Orthopaedist reviews the theories and points to eighteenth century medical treatment
On Dec. 5, 1791, Wolfgang Amadeus Mozart—one of the world’s greatest and most prolific classical composers—died in Vienna at the age of 35, igniting a firestorm of rumor and speculation that continues to this day. Was Mozart poisoned by court composer and reputed rival Antonio Salieri, or was kidney failure, rheumatic fever, or even a parasitic infection to blame?
Retired orthopaedist and avid musician William J. Dawson, MD, recently sought to provide a clear historical perspective on the controversy. As bibliographer for the Performing Arts Medical Association (PAMA), Dr. Dawson analyzed scores of references in the PAMA database. His analysis was published in the June 2010 issue of the journal Medical Problems of Performing Artists.
Beginning the search
Dr. Dawson was able to obtain 81 of the 136 reference materials related to Mozart’s death that are listed in the PAMA database, including articles written by historians, musicologists, physicians, and journalists, as well as book excerpts and letters written by Mozart’s family members.
“Mozart began composing when he was 4 or 5 years old and toured with his father, Leopold, throughout Europe,” explained Dr. Dawson. “In letters to family friends, his father indicated that young Wolfgang had a lot of infectious diseases.”
Some theorists have suggested that one or more of these illnesses could be linked to Mozart’s death.
“Children nowadays still get many infectious diseases, but due to antibiotics and general health being better, they’re not as badly affected by them as children were in the late eighteenth century,” noted Dr. Dawson.
A brilliant, rising star
During his lifetime, Mozart composed more than 600 works in a wide range of genres, from opera to choral, piano, chamber, symphony, and concertante music. Although he achieved tremendous fame, the composer was plagued by financial problems and may have had various illnesses.
“A great deal of controversy surrounds Mozart’s last 6 months of life,” said Dr. Dawson, noting that a number of authors believe that Mozart experienced fatigue, abdominal pain, peripheral edema, weakness, headaches, and fainting.
Wolfgang Amadeus Mozart, 1756–1791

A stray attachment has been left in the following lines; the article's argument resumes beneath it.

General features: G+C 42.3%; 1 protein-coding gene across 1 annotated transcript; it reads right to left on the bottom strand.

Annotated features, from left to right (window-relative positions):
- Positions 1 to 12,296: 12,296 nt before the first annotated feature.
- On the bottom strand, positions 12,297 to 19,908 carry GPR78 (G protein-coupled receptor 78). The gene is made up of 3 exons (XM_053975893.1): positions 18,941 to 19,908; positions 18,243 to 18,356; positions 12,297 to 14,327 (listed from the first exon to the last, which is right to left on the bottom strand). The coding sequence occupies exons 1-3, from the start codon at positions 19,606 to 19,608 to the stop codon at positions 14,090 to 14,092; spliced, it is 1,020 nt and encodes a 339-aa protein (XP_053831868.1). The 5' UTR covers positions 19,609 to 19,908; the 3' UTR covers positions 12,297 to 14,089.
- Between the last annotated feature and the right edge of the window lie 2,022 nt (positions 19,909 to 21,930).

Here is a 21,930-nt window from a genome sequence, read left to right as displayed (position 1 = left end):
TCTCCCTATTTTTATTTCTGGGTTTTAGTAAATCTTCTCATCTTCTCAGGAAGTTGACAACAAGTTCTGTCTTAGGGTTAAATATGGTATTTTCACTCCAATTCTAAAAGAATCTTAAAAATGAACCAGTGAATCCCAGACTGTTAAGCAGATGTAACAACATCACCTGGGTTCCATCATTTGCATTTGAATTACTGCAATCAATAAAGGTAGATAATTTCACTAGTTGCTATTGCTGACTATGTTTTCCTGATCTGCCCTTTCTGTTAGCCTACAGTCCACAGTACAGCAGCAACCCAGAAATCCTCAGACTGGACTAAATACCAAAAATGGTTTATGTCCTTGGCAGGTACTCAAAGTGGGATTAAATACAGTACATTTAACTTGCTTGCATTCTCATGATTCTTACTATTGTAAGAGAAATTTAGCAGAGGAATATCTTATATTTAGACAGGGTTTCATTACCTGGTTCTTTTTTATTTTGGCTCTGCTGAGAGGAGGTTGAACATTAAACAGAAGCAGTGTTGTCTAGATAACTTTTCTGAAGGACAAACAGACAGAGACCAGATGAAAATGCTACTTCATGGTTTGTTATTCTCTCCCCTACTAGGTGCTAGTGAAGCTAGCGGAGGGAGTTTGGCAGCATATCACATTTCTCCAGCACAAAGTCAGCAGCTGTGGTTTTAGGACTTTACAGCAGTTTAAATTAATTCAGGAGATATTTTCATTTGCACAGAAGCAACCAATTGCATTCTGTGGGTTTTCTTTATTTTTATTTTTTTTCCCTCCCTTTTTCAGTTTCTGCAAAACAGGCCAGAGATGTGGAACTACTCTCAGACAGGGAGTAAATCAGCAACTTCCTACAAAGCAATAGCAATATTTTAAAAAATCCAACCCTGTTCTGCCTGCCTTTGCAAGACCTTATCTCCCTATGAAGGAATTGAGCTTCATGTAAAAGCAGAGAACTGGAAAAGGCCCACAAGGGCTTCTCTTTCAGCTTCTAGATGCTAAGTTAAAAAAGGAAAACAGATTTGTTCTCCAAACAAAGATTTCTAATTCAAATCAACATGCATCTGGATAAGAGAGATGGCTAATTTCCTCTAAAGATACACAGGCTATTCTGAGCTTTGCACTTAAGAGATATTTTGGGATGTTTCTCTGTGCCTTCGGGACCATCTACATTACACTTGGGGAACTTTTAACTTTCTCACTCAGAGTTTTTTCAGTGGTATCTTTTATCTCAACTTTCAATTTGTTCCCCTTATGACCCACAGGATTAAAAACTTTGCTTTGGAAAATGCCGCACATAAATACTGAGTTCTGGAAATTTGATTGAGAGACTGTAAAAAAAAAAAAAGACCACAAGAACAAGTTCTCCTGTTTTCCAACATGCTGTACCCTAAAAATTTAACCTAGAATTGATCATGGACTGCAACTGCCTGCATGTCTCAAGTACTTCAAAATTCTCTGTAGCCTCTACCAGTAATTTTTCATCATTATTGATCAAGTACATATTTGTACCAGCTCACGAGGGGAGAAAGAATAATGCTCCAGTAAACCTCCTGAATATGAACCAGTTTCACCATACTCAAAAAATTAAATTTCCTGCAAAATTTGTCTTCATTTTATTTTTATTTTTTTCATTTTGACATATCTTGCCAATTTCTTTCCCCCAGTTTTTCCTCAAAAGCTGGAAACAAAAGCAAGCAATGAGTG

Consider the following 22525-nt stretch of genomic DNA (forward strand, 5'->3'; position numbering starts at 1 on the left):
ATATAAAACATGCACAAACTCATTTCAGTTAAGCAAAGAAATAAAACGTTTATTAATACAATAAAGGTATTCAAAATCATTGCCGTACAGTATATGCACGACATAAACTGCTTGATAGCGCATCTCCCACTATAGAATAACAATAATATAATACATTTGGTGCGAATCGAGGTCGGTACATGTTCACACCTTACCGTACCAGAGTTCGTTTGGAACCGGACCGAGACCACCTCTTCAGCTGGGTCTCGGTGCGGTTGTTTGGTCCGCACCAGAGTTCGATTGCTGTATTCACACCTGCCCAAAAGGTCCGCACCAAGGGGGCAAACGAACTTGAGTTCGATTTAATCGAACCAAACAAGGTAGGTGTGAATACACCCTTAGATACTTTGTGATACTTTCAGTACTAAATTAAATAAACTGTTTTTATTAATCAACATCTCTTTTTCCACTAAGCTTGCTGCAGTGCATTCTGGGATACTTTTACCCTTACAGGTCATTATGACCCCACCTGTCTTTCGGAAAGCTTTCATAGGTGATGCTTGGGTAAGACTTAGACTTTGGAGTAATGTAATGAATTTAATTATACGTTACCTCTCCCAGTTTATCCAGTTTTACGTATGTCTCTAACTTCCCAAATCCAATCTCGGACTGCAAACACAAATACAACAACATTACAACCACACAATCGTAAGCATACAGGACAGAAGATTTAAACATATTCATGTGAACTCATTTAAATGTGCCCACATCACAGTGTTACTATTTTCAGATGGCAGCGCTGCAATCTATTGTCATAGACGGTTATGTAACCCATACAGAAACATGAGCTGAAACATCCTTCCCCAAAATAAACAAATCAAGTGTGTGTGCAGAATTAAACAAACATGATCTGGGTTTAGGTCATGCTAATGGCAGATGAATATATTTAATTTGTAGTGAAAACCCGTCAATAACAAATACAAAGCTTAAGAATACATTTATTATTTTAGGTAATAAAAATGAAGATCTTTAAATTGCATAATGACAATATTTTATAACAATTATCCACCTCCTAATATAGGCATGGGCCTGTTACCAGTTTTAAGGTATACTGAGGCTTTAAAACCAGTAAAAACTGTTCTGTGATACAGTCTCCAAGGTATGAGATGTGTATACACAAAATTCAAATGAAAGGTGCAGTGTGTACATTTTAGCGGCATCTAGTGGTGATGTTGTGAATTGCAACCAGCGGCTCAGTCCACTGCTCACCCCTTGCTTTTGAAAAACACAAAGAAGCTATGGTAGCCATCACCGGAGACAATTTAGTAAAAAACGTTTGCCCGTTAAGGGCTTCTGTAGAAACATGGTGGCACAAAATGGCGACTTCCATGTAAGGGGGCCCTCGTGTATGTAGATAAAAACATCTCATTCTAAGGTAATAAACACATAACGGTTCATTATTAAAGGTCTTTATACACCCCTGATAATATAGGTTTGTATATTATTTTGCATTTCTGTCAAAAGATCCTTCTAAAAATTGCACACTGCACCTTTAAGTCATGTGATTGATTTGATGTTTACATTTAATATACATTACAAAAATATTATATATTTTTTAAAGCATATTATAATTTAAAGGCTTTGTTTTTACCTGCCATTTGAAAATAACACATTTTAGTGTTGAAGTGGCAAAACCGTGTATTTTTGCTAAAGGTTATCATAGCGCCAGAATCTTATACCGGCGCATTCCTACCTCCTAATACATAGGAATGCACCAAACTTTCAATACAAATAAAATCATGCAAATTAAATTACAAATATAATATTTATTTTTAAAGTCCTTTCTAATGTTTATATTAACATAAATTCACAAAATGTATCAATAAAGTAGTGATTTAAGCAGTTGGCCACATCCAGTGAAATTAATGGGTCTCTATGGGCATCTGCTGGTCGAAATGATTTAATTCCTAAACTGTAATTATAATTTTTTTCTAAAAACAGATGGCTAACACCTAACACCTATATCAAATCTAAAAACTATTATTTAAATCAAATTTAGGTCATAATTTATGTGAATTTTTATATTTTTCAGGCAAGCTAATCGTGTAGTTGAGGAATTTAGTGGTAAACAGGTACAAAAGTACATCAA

Death of a genius
In late November 1791, Mozart fell severely ill. He struggled in vain to complete his Requiem Mass in D Minor while experiencing symptoms that may have included vomiting, painful swelling of the hands and feet, pallor, weight loss, and a rash. Two weeks later, Mozart was dead.
According to Dr. Dawson, one investigator counted 118 different theories regarding the composer’s death that have been posited over the centuries. Dr. Dawson grouped the theories into four main categories: infection, renal disease with associated complications, poisoning, and cardiac disease.
Some Mozart scholars believe a secondary flare up of an inflammatory disease—such as acute rheumatic fever with rheumatoid arthritis—killed the composer.
“Rheumatoid arthritis does follow streptococcal illnesses, which Mozart very likely had as a child,” he said. “But we don’t know that it was strep throat because bacteriology didn’t exist back then; this is all conjecture.”
Some theorists have focused on diseases such as bacterial endocarditis, streptococcal septicemia and infection, or tuberculosis, while others have implicated a parasitic infestation. One theory suggests that underdevelopment of the antihelical fold of Mozart’s left ear could have indicated a predisposition to kidney failure.
“The poisoning theories have also been talked about a lot,” said Dr. Dawson. “It has basically been disproved that Mozart was poisoned by taking a combination of mercury drugs for treatment of syphilis, by the composer Antonio Salieri, or by members of the Masonic order.”
A “deadly” treatment
Dr. Dawson believes that Mozart’s death was almost certainly hastened by the very treatment meant to restore his health: bloodletting.
“Mozart had a 2-week history of what sounds like a very febrile, painful illness that caused his joints to swell,” said Dr. Dawson. “But personally, I think acute hemorrhagic shock from being bled was the proximate cause of death.”
The composer may have lost as much as 2 liters of blood per week.
“Any orthopaedic surgeon who treats severe trauma is very aware of the difficulties that excessive blood loss can produce,” he said. “If a person is being bled in the midst of an acute infectious inflammatory disease with high fever and swollen joints—such as with acute rheumatic fever—it’s deadly.”
Of course, said Dr. Dawson, it is impossible to prove a cause of death because no autopsy was performed. The remains cannot be studied because the body was buried in an unmarked grave, in keeping with customs of the time. In addition, many of the writings about Mozart’s death are from people—including Mozart’s widow, Costanze—who were interviewed decades later, raising questions about the accuracy of their recollections.
“People ask me what killed Mozart,” said Dr. Dawson. “Well, he probably bled to death. Aside from that, it’s a big question mark.”
Jennie McKee is a staff writer for AAOS Now. She can be reached at firstname.lastname@example.org